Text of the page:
Deconstructing the Warner Farewell Speech: Back to the Good

Gov. Mark R. Warner may well be remembered in history as the “good government” governor. Arguably, he has done more than any of his predecessors to bring best business practices to Virginia state government — no mean accomplishment when you consider that Virginia was already considered one of the two or three best run states in the country long before Warner came to office.

In his farewell speech to the General Assembly, Warner noted that government operations is a topic he gets “jazzed” about, and he listed a number of accomplishments. (I add my comments in italics.)

  • We’ve maintained our triple-A bond rating – one of only six states in the nation to have that sterling credit rating. (Warner did a great job responding to the last recession with timely spending cuts. Too bad he felt he had to raise taxes after the crisis had passed. See previous post.)
  • We’ve leveraged the state’s buying power with centralized purchasing – savings more than $95 million in fiscal year 2005 alone. (True. But don’t forget, Warner is building on procurement reform launched under Gov. Jim Gilmore.)
  • We’ve improved collection of money owed the state, producing over 110 million more dollars each year. (Kudos!)
  • We’re finally managing real estate more like a business would, which could save more than $68 million over the next decade. (More kudos! Under Warner, the state has developed the first-ever comprehensive inventory of its real estate assets and obligations. Now it’s time to take the next step and track real estate utilization — find out how much of that office space is actually being used.)
  • We’ve undertaken school efficiency reviews in 9 school divisions, identifying almost $10 million in annual savings – a figure that will grow as more divisions participate. (Kudos. But in a multi billion-dollar budget, it’s only a start.)
  • Virginia leads the states in a cutting-edge consolidation of information technology. (Double kudos. This initiative hasn’t saved as much money as hoped, but it has significantly improved the quality and security of the state’s IT infrastructure. Also, giving credit where credit is due, Warner aggressively used public-private partnership legislation that the Gilmore administration had put into place.)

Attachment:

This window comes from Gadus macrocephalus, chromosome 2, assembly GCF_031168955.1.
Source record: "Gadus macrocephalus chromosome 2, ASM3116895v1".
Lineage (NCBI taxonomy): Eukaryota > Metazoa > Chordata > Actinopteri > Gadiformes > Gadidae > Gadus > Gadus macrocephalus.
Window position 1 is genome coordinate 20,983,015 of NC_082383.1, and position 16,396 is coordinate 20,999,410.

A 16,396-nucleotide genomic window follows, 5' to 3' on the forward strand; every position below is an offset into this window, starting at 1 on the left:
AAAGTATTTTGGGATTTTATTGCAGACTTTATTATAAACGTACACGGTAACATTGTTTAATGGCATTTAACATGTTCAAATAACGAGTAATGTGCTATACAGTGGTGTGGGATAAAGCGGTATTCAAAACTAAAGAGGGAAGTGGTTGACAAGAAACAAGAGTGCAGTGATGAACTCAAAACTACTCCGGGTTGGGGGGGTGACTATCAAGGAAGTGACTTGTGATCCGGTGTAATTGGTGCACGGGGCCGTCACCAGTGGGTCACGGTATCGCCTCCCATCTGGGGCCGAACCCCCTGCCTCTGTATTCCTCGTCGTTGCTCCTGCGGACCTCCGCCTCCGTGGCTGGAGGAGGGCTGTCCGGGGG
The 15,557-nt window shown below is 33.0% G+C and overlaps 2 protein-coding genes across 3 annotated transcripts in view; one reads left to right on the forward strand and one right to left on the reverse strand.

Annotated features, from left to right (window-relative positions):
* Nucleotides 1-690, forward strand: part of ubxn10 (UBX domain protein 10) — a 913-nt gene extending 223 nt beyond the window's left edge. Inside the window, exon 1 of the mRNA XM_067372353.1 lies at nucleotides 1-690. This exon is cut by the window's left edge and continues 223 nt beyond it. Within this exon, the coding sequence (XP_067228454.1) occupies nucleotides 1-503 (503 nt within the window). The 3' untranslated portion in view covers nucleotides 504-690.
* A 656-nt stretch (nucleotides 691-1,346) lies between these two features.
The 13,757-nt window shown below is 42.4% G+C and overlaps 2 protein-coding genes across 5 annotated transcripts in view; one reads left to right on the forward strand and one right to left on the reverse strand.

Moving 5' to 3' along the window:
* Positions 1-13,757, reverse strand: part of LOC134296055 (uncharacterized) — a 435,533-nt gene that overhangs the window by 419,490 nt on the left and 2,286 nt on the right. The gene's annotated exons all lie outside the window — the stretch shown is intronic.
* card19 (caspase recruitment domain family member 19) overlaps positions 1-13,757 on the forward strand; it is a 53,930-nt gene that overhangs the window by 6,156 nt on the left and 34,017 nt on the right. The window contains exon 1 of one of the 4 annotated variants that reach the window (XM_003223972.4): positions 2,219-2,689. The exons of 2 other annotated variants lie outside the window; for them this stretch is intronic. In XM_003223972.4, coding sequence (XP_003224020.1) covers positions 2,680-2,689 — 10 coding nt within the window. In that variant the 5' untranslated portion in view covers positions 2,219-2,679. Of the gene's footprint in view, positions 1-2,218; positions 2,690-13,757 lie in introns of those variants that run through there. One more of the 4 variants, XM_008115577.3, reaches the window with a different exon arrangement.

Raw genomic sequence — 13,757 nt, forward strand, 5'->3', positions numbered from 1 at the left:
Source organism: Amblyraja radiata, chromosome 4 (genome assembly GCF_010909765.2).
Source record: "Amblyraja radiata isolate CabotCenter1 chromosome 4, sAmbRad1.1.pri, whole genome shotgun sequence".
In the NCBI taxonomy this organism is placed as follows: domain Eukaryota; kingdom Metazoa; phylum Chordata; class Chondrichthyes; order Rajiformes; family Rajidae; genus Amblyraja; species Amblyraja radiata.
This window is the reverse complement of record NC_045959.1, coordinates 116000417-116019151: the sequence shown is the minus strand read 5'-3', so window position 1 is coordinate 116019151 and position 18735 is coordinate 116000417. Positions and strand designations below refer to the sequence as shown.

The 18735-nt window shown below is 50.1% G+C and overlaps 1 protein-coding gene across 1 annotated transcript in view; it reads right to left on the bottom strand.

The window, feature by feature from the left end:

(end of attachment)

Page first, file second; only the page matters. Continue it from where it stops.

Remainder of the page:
• And for the first time in history, we’ve fully replenished our Rainy Day Fund to its Constitutional maximum of more than a Billion dollars. (Bravo!)

I’ve heard many stories, none of which have made it into print or even onto the blog, of the businesslike attitude that Warner has brought to government. Rest assured, this list of accomplishments is an abbreviated one. The Governor and his team deserve a lot of credit for Virginia’s rating by Governing Magazine as the best run state in the country. Let us hope that Gov.-elect Tim Kaine can maintain that distinction.

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10 responses to “Deconstructing the Warner Farewell Speech: Back to the Good”

  1. Anonymous Avatar

    Are we a little conflicted here?

  2. Jim Bacon Avatar

    Anonymous 10:21, No I’m not conflicted. I just recognize (a) that Warner is building on the accomplishments of those who came before him, and (b) that the job of reforming state government processes never really ends. As long as we concede the validity of those two statements, I think we can say that Warner has done an excellent job in this area.

  3. Anonymous Avatar

    How did the consolidation of information technology significantly improve the quality and security of the state’s IT infrastructure?

  4. Jim Bacon Avatar

    Anonymous 12:57, For details, I refer you to my column, “Mission Creep.”

  5. James Atticus Bowden Avatar
    James Atticus Bowden

    The only budget cuts were Higher Ed. The budget actually increased during the Recession.

  6. Terry M. Avatar

    And those higher ed budget cuts were significant and resulted in much higher tuitions.

  7. E M Risse Avatar


    If mobility and access (aka, transport congestion) are among the Commonwealth’s most important dysfuncitons and if congestion got worse every year for the past 40 would not that impact the rating of the person in office for the last four?

    Just a thought…


  8. Jim Bacon Avatar

    Ed, agreed: Warner did next to nothing to address the root causes of congestion/land use dysfunction. But, then, neither did any governor who preceded him. When we talk about congestion/land use dysfunction, we’re not talking about the failings of a single governor — we’re talking about the failings of an entire political class.